Effects of Fed tightening

Still, there has always been a lot of fickle money in emerging markets, and this time was no different. As it became clear that the Fed was steadfast on its rate hike path and that central banks across the world might eventually follow suit, emerging market speculators began to get nervous. Investors started paying attention to interest rate parity equations. Since February 2018, the dollar weakness has reversed. Hibernating taper tantrum memories came back to the fore, and murmurs of indebtedness of emerging markets relative to the previous crisis became louder.

A homogeneous trading basket?

Emerging market countries are very different from one another; therefore, it is not appropriate to paint them with the same brush. It cannot be denied, however, that they trade like one homogeneous basket at inflection points.

So far this year, most emerging market currencies and equities have cascaded south. Emerging market investors grew concerned about the rising costs of servicing hard-currency debt that emerging countries had accumulated as rates in the developed world (particularly in the U.S.) rose. The dollar appreciation and consequent declines in emerging market currencies mean it now takes more local currencies to pay off the same amount of debt. Rising commodity prices are good for the commodity exporters but not so much for the commodity consumers who now have to pay higher prices using a more expensive currency.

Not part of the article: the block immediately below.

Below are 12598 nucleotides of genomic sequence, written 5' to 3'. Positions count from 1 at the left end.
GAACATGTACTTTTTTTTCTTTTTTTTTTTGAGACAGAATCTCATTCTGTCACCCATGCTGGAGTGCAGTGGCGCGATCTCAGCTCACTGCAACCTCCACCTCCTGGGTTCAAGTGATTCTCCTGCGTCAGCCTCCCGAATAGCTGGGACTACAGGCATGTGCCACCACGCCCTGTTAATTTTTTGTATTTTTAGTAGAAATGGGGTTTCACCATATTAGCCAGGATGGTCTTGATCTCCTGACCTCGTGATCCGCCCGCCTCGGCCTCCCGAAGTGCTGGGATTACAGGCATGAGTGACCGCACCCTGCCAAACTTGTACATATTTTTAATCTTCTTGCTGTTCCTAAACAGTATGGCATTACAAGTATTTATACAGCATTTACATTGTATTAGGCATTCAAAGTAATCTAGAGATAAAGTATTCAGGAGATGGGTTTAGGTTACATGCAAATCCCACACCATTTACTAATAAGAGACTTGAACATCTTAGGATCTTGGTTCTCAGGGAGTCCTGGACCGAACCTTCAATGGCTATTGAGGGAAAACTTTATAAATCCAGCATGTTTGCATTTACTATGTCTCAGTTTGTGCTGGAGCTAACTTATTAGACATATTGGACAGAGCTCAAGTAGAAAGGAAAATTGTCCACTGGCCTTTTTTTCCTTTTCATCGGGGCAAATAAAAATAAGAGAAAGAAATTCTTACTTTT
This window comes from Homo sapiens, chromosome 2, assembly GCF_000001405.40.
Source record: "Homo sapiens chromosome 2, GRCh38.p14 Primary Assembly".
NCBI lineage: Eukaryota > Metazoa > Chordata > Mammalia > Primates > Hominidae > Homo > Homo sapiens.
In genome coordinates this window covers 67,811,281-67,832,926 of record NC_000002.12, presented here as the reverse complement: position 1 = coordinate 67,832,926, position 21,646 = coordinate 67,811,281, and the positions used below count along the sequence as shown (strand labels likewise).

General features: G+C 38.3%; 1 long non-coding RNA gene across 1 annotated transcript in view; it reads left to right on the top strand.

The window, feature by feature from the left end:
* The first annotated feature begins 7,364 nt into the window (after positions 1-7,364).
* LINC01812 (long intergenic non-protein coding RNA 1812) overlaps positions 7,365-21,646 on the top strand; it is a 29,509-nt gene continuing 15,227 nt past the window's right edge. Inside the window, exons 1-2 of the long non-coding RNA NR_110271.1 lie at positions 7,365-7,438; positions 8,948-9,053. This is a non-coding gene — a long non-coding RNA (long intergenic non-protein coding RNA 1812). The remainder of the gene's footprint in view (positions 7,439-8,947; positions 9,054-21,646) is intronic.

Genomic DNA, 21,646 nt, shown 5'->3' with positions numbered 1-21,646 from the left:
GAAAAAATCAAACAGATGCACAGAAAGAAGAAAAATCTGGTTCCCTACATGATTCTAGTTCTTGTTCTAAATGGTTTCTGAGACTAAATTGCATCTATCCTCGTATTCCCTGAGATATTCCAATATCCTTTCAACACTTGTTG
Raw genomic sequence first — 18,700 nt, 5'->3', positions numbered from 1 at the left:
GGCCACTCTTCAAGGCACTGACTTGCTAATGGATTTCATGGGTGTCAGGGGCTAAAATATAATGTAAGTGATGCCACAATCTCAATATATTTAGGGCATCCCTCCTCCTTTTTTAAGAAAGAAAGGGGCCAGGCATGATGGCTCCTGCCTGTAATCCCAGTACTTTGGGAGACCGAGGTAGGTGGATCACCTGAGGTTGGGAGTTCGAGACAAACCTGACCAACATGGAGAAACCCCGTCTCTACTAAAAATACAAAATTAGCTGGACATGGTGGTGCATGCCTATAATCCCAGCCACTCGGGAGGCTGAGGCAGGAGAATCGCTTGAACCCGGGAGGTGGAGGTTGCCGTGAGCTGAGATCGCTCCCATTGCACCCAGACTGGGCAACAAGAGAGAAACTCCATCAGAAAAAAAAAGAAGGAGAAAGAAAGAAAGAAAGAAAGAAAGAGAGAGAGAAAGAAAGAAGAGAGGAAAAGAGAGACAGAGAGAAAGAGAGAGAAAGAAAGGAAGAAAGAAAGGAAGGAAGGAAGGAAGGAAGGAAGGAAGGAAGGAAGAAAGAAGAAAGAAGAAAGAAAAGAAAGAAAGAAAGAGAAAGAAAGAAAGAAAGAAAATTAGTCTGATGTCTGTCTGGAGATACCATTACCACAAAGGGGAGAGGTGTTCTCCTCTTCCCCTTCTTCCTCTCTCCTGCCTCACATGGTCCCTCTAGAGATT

Have we seen this movie before?

Those who have been in the industry long enough have seen parts of this movie before: during the Asian financial crisis, the great financial crisis, and, more recently, the taper tantrum. Some might argue that emerging markets are so prone to spikes in volatility that the risk-reward equation is not worthwhile. But over the decades, emerging markets have grown exponentially in importance in a global context. In fact, emerging markets represent nearly 86 percent of the world’s population, 39 percent of the world’s GDP, and 21 percent of the world’s equity market capitalization.

emerging markets

Thus, it would be amiss to ignore this growing component of the investing landscape. Instead, this might be the time to take a step back and acknowledge the differences in the components of the emerging markets index—not just at the stock and sector level but also at the country level.